Below the Radar, Below the Belt: the Threat to Libraries (and many others) from Article 6 of the new draft Copyright Directive

For over two years, lawmakers in Brussels considering a draft Directive on Copyright in the Digital Single Market have been subject to vigorous campaigning on copyright from all sides.

Much of the focus has been on two, maybe three aspects of draft legislation under discussion: a new right for press publishers; and an obligation on Internet platforms to check content for potential copyright infringement before it goes online. The ‘maybe’ is text and data mining, which has received less, but still significant attention.

Yet there is much more in the proposed legislation. For example, libraries have focused strongly on Articles 3-5, and 7-9, which deal respectively with text and data mining, illustration for teaching, preservation, and uses of out-of-commerce works.

Among those articles which have received almost no attention is Article 6.

 Risking the Rule of Law: What Protections for Technological Protection Measures?

Given the dull title – ‘common provisions’ – and the technical-looking wording of the original, this is perhaps unsurprising: the Commission’s original draft read ‘Article 5(5) and the first, third and fifth subparagraphs of Article 6(4) of Directive 2001/29/EC shall apply to the exceptions and the limitation provided for under this Title’.

It takes some digging (or a detailed knowledge of generation-old EU law) to work out that this provision refers to technological protection measures (TPMs) – the locks, marks or other tools that control what a user can do with a digital work, such as a book, video or other file. TPMs can help achieve the objectives of copyright protections by making it harder to share or use a work illicitly.

The 2001 Directive – the Information Society Directive – makes it illegal to remove or get around TPMs which serve to prevent unlawful uses of works. At the same time, it provides that if TPMs are preventing lawful uses of works, then people can complain about it to their governments to seek removal of the TPM.

Confusingly, there is a further somewhat illogical provision (in the fourth paragraph of Article 6(4)) that underlines that when a user has access to a work under mutually agreed terms (i.e. a licence or contract), then this exception to the rule (the ability to make a complaint) does not apply.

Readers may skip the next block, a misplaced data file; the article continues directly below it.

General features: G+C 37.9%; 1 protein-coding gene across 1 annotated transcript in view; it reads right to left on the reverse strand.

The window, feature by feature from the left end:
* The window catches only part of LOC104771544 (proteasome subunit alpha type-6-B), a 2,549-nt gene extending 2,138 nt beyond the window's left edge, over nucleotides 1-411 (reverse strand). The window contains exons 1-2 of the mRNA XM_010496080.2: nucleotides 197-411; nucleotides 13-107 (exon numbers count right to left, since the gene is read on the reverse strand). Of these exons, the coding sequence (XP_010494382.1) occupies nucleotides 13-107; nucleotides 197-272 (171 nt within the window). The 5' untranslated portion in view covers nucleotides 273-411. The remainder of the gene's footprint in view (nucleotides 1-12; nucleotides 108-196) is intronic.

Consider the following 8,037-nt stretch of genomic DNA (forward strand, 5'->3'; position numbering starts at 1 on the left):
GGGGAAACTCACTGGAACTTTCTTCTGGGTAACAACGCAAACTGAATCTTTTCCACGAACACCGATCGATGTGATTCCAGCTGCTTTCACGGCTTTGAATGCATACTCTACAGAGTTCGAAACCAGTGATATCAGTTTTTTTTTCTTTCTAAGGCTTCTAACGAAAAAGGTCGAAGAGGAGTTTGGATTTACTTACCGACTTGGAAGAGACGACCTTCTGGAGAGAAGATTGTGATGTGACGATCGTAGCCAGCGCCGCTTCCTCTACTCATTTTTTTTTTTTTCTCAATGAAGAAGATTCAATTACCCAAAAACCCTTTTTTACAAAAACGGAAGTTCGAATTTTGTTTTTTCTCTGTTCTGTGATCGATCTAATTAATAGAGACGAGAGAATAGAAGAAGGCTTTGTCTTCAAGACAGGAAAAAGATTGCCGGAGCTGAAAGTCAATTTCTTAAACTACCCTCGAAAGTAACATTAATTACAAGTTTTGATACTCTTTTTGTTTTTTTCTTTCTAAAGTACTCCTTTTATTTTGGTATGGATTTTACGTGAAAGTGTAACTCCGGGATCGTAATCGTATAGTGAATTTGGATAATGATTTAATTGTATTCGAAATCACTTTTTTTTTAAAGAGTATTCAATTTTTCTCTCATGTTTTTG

In short, as soon as a work is licensed (rather than sold), users have no recourse about TPMs that interfere with their rights to make use of exceptions to copyright by preventing them from doing things that would otherwise be legal.

Given that many licences are not genuinely negotiable (for example because to have access to the work the only option is to sign, or because the buyer doesn’t have the knowledge or power to negotiate), rightholders of licensed works have a free hand to use TPMs to rewrite the law in their favour.

As European Commission research into the experience of teachers using licensed works shows, abuse of the use of technological protection measures is one of the main barriers to full and effective use of digital resources.

Article 6 of the draft Directive, in the original, crucially removed this last caveat. It’s effect was to be that even if the work was accessed under contract (for example in the case of academic journals, or eBooks), it lifted the ban on complaining to your government to obtain removal (or simply removing yourself) of TPMs that prevent enjoyment of the copyright exceptions created by the draft Directive. This represented a major step towards ensuring the effectiveness of the law, and to enforcing the rights of users – not least in research organisations and libraries – who already have legal access to digital books, articles, videos and other materials.

Yet the amended version of the draft Directive recently voted through by the  European Parliament’s Legal Affairs Committee reverses this. Through switching a couple of words, it re-applies the provision that ensures that TPMs applied to licensed works are protected, regardless of the harm they cause to users rights.